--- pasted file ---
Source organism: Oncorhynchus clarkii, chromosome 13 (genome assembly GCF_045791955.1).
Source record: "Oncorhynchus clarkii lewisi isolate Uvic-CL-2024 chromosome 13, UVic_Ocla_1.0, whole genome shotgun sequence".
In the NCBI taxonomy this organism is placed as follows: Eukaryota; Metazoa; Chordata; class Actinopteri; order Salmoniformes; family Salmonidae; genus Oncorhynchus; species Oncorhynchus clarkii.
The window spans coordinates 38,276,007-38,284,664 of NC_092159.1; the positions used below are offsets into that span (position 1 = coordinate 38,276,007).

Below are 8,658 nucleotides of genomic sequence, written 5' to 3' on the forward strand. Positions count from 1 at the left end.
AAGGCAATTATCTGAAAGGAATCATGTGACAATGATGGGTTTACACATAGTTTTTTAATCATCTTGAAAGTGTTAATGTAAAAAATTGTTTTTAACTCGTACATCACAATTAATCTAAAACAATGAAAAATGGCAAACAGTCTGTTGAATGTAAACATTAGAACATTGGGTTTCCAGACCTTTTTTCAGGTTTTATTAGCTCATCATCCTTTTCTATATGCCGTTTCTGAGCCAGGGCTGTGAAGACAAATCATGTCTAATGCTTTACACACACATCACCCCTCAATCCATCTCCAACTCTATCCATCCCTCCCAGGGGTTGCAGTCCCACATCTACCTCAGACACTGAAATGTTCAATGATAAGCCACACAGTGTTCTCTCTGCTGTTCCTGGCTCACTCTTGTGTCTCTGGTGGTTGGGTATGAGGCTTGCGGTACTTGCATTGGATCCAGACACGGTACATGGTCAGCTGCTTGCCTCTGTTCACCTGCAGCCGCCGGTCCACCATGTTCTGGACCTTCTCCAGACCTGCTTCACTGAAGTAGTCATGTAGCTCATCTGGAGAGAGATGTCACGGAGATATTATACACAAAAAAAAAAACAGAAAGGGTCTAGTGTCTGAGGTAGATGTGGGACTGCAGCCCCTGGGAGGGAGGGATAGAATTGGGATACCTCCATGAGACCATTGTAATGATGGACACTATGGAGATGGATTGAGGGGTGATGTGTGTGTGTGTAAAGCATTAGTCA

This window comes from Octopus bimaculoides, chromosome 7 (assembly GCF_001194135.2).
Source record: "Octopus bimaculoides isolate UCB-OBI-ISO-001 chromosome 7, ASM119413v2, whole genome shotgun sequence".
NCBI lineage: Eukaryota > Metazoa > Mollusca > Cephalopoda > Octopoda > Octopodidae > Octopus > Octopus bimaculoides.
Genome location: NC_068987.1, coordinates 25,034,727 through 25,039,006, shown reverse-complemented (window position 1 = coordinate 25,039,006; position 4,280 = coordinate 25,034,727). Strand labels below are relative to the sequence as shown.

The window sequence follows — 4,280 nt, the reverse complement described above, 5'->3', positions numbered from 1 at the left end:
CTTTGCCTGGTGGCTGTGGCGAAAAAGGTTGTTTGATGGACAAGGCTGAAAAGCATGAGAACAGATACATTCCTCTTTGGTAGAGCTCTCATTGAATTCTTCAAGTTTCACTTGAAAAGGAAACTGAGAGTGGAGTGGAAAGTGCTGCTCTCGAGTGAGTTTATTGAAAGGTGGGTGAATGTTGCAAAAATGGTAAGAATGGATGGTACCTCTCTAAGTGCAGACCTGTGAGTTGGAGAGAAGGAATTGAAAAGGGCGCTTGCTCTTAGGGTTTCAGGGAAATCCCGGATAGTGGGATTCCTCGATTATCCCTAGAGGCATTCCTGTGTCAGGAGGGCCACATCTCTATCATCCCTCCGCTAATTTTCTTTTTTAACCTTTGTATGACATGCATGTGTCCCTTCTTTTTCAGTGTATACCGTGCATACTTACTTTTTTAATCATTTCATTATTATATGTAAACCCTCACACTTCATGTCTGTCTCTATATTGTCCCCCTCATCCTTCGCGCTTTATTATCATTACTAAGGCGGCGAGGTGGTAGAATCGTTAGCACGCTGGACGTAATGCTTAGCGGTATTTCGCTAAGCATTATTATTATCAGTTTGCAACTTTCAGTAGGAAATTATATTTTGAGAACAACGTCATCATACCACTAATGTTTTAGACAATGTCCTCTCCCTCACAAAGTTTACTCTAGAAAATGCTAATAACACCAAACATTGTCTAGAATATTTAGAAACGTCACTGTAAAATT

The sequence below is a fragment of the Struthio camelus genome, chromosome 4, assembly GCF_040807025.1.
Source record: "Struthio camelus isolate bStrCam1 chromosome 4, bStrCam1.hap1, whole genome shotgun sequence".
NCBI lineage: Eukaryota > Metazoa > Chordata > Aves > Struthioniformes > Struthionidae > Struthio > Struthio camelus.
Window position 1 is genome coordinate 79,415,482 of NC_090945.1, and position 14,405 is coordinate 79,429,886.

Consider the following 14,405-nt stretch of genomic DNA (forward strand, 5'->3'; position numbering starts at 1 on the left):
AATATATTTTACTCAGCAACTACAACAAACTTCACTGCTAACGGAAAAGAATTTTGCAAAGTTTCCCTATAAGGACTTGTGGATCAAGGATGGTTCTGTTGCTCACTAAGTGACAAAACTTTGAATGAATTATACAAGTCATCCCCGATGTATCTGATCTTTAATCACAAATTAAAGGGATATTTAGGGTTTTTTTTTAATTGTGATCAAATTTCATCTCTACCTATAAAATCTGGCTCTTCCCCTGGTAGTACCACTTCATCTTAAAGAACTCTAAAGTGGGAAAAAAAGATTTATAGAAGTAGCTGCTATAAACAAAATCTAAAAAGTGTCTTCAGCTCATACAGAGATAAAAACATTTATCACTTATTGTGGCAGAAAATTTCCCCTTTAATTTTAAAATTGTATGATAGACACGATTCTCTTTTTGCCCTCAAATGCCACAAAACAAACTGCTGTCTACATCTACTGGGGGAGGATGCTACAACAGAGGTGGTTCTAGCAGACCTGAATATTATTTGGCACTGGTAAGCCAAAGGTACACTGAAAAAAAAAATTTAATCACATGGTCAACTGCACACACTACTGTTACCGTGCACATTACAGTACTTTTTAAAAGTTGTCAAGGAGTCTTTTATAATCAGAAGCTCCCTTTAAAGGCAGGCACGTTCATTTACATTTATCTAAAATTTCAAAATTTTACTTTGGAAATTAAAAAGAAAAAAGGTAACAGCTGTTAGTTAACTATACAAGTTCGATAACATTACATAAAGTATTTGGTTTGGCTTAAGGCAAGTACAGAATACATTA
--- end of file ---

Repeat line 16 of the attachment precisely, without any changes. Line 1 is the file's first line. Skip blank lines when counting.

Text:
Window position 1 is genome coordinate 79,415,482 of NC_090945.1, and position 14,405 is coordinate 79,429,886.